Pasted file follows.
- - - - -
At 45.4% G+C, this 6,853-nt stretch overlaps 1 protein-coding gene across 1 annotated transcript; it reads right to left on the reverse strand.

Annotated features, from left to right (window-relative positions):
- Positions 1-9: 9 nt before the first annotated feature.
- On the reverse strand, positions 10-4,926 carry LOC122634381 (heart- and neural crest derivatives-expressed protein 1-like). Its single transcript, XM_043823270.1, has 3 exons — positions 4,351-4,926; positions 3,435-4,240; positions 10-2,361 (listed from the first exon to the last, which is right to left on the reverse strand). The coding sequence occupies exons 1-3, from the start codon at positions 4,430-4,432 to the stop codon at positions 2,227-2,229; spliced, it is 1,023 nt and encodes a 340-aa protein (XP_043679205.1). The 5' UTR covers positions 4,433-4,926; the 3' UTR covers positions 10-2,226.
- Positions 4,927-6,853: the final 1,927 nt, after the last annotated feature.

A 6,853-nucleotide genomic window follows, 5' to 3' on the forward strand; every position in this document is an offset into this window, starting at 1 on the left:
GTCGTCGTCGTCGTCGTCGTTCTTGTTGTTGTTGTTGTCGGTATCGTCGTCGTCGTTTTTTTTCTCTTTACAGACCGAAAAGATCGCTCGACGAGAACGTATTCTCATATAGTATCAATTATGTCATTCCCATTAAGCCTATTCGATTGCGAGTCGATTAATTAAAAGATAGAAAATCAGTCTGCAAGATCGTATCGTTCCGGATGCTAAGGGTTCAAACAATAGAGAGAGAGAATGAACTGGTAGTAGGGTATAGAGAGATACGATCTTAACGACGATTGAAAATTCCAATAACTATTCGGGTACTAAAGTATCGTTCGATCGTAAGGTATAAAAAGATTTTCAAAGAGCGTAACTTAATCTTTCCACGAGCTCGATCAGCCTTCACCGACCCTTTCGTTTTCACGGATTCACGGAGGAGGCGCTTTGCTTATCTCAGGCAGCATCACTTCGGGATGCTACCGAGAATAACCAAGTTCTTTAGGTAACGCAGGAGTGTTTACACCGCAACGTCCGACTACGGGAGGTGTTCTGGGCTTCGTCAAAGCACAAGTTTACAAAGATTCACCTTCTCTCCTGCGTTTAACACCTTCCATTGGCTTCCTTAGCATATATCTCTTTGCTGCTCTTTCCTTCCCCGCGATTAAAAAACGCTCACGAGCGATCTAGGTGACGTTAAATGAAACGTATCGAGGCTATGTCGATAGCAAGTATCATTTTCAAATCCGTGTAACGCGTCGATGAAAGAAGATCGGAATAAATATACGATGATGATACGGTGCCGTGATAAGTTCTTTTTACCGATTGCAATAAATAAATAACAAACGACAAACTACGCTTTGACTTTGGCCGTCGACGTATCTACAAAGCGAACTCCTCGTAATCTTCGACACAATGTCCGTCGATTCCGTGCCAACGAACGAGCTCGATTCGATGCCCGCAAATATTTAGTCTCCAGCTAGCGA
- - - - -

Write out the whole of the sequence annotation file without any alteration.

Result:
At 45.4% G+C, this 6,853-nt stretch overlaps 1 protein-coding gene across 1 annotated transcript; it reads right to left on the reverse strand.

Annotated features, from left to right (window-relative positions):
- Positions 1-9: 9 nt before the first annotated feature.
- On the reverse strand, positions 10-4,926 carry LOC122634381 (heart- and neural crest derivatives-expressed protein 1-like). Its single transcript, XM_043823270.1, has 3 exons — positions 4,351-4,926; positions 3,435-4,240; positions 10-2,361 (listed from the first exon to the last, which is right to left on the reverse strand). The coding sequence occupies exons 1-3, from the start codon at positions 4,430-4,432 to the stop codon at positions 2,227-2,229; spliced, it is 1,023 nt and encodes a 340-aa protein (XP_043679205.1). The 5' UTR covers positions 4,433-4,926; the 3' UTR covers positions 10-2,226.
- Positions 4,927-6,853: the final 1,927 nt, after the last annotated feature.

A 6,853-nucleotide genomic window follows, 5' to 3' on the forward strand; every position in this document is an offset into this window, starting at 1 on the left:
GTCGTCGTCGTCGTCGTCGTTCTTGTTGTTGTTGTTGTCGGTATCGTCGTCGTCGTTTTTTTTCTCTTTACAGACCGAAAAGATCGCTCGACGAGAACGTATTCTCATATAGTATCAATTATGTCATTCCCATTAAGCCTATTCGATTGCGAGTCGATTAATTAAAAGATAGAAAATCAGTCTGCAAGATCGTATCGTTCCGGATGCTAAGGGTTCAAACAATAGAGAGAGAGAATGAACTGGTAGTAGGGTATAGAGAGATACGATCTTAACGACGATTGAAAATTCCAATAACTATTCGGGTACTAAAGTATCGTTCGATCGTAAGGTATAAAAAGATTTTCAAAGAGCGTAACTTAATCTTTCCACGAGCTCGATCAGCCTTCACCGACCCTTTCGTTTTCACGGATTCACGGAGGAGGCGCTTTGCTTATCTCAGGCAGCATCACTTCGGGATGCTACCGAGAATAACCAAGTTCTTTAGGTAACGCAGGAGTGTTTACACCGCAACGTCCGACTACGGGAGGTGTTCTGGGCTTCGTCAAAGCACAAGTTTACAAAGATTCACCTTCTCTCCTGCGTTTAACACCTTCCATTGGCTTCCTTAGCATATATCTCTTTGCTGCTCTTTCCTTCCCCGCGATTAAAAAACGCTCACGAGCGATCTAGGTGACGTTAAATGAAACGTATCGAGGCTATGTCGATAGCAAGTATCATTTTCAAATCCGTGTAACGCGTCGATGAAAGAAGATCGGAATAAATATACGATGATGATACGGTGCCGTGATAAGTTCTTTTTACCGATTGCAATAAATAAATAACAAACGACAAACTACGCTTTGACTTTGGCCGTCGACGTATCTACAAAGCGAACTCCTCGTAATCTTCGACACAATGTCCGTCGATTCCGTGCCAACGAACGAGCTCGATTCGATGCCCGCAAATATTTAGTCTCCAGCTAGCGA